You (me, we) go out into the world and we’re taught the same lessons over and over again. I remember that oppressive office with the pipe smoke and your smug, shitty tone, telling me at sixteen how I was turning your history department upside down. Question: how are you paid to be the head of a department, how is that your job description when you blame a sixteen-year-old for the outrageous behavior of the grown men you hired? Allow me to say now: fuck you, sir. I had no words to defend myself, no way to say you’re talking to the wrong person, because there I was, sixteen and mortified, and there you were with your beard and the patches on your jacket elbows and your stupid pipe like you were some exalted scholar, some big shot member of the academia instead of some nobody at a tiny private school known for catering to rich, not-very-bright students. God I’d like to kick you in the nuts, and I’m not violent and you’re probably dead or close to it. I didn’t even tell my mom about you, because what would the point have been? She probably would have taken your side.
I don’t know how you go out into the world as a girl and have any hope at all if your mother is unavailable to you, whatever the reason. Maybe you get lucky and you have a strong aunt, or your mother’s best friend steps in. Mother-loss is real and it leaves a gaping hole full of all the things you absolutely need to know. And mother-loss is harder to comprehend (but certainly not harder to face) when your mother is there, but not there, or sometimes there, but usually not. Or when chardonnay is a higher priority than you.
Maybe you’ve noticed I’m calling all of these guys you, and that’s because they’re all the same dude and they don’t matter. They don’t get a name in my story. You who called me a “replaceable hole” and then sent me a friend request on Facebook years later, you who told me I wasn’t hot enough for you and you thought you’d end up with a supermodel, you who lied about every last thing, you who kept treasures from my childhood you swore you’d return, you who didn’t get in the line of fire to protect me, you who took advantage, you who doesn’t understand the sacrifices I made for you but stands in judgment of me now, you who took what you wanted even when I begged you to stop. Begged you. Some of you actually are the same person, and none of it matters because I have an answer to one question, and it’s probably the only one that matters:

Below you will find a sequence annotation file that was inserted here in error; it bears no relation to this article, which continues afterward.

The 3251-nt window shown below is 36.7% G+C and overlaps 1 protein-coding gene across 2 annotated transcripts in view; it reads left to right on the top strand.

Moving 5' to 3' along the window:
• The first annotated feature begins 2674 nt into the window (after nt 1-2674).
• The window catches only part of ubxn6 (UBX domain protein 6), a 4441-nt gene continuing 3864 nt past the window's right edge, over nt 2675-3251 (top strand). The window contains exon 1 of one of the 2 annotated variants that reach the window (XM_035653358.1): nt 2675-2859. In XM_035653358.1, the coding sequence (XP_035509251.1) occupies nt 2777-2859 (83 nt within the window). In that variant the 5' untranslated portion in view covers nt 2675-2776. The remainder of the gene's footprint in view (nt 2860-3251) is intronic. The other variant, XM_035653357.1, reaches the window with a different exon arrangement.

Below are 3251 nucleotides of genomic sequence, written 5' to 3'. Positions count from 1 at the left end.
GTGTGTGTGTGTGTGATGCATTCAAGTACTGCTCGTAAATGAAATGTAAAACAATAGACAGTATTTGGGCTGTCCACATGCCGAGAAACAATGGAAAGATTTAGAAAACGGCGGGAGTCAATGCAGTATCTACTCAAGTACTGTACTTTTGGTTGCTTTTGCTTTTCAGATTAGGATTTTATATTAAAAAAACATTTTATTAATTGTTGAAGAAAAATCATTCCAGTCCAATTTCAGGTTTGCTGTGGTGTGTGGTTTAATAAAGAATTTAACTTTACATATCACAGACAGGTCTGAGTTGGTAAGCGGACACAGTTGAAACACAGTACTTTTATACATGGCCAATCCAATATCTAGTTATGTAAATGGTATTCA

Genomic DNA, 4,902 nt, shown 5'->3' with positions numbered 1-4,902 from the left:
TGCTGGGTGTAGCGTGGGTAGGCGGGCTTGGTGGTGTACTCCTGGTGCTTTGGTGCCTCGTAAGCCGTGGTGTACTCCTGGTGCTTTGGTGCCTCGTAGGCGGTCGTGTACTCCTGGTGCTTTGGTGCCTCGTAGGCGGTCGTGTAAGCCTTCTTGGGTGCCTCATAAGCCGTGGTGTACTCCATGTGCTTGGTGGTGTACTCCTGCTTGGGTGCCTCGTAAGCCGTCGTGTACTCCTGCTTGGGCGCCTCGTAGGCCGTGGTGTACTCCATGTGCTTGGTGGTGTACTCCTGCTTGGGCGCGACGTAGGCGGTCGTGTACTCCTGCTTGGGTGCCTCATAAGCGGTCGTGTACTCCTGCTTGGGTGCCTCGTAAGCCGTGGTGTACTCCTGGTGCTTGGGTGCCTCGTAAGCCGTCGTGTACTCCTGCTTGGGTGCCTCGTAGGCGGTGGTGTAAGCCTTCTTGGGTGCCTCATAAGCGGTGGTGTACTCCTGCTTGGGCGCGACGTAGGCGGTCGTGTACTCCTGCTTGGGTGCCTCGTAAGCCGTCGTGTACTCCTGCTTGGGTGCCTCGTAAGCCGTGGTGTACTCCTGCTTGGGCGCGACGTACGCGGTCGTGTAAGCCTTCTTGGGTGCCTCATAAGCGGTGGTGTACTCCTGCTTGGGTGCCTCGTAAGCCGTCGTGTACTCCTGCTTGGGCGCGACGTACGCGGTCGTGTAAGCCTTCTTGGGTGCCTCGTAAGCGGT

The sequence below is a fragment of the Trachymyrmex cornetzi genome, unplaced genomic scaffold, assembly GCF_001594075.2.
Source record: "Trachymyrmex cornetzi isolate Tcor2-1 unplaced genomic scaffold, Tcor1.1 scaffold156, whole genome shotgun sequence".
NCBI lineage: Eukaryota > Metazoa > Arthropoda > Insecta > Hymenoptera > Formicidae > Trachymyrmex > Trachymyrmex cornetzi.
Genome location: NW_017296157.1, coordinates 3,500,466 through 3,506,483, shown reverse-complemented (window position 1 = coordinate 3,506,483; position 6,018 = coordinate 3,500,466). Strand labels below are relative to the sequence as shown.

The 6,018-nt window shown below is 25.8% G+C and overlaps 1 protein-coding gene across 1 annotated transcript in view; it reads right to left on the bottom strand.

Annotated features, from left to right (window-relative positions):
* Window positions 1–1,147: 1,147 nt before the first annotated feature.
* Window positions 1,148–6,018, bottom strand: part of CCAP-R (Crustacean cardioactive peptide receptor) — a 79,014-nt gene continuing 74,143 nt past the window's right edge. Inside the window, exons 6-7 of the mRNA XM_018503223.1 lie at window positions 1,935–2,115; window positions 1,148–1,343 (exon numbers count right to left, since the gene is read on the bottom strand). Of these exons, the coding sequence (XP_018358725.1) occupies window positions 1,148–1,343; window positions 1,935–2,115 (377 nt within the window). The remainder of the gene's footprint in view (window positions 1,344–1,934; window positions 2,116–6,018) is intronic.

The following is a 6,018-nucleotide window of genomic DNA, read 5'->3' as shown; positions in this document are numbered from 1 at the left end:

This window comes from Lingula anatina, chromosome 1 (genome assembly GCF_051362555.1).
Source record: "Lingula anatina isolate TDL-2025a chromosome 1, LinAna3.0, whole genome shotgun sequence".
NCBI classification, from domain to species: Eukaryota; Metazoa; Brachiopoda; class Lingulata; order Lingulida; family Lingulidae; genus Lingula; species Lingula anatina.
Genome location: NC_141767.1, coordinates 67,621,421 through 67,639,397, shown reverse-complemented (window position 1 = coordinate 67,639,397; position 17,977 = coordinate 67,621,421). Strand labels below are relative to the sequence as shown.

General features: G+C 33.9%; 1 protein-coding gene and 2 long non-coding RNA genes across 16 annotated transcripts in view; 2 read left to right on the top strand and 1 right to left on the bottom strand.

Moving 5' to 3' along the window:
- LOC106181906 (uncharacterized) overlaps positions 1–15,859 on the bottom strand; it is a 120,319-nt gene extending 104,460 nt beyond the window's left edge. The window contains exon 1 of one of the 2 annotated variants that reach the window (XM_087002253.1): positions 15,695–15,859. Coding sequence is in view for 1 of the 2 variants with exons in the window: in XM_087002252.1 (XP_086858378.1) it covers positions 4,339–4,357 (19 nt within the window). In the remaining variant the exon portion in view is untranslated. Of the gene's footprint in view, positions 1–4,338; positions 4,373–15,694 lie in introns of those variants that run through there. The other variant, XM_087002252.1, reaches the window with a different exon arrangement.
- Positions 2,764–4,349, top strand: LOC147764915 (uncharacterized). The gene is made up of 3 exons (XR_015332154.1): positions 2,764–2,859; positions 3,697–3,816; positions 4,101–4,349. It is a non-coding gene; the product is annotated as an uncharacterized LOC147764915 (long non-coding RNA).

We go back in time as far enough as we need to figure out when and where the break happened, and then we do whatever we need to do to put ourselves back together. We stop moving toward people who like to live inside our jagged lines and chip away at them, cruelty by cruelty, and we head toward the ones who think the brokenness makes us more beautiful, more wise, more full of empathy. The ones who can see how hard we worked to get strong, to find our voice, to say no when we need to and yes when we want to. The ones who understand no matter how hard we fought and how strong we are, we still need and deserve to be treated with care, with some tenderness. I recognize at some point or another that I have grown into a wild woman who has tried to prepare her daughter for this world, and who is ready to roar on her behalf at any moment. And that I’ve raised a son who will never break anyone because he doesn’t have it in him, he is not made of that hardened, toxic stuff. I recognize my mother’s broken pieces are part of what made her her, and me, me, and I forgive her for them. I gather them together when she can’t anymore, I sweep them up and carry them safely in my heart, in a little corner that’s the shape of the words: it’s okay, Mom, I understand now.
There is no me without my mother, and for all the things she wasn’t, there were so many things she was. She was fierce and frightening if you crossed her. She was calculating when she needed to be. She found a way to keep a roof over our heads when no one else was there to do it. She was funny and she could be really kind and generous, occasionally to me, always to her friends. She lit up a room. She was not to be trifled with.
And no one breaks on purpose.
Come As You Are is a reader-supported publication. To receive new posts and support my work, consider becoming a free or paid subscriber.
If you’d like to meet me in real time to talk about any of this, I’ll be here 2/9/24 at 11:15am PST or you can wait for the Come As You Are podcast version. If you’d like to meet me in Portugal in June, we are more than halfway full, so please reach out soon, it’s going to be incredible!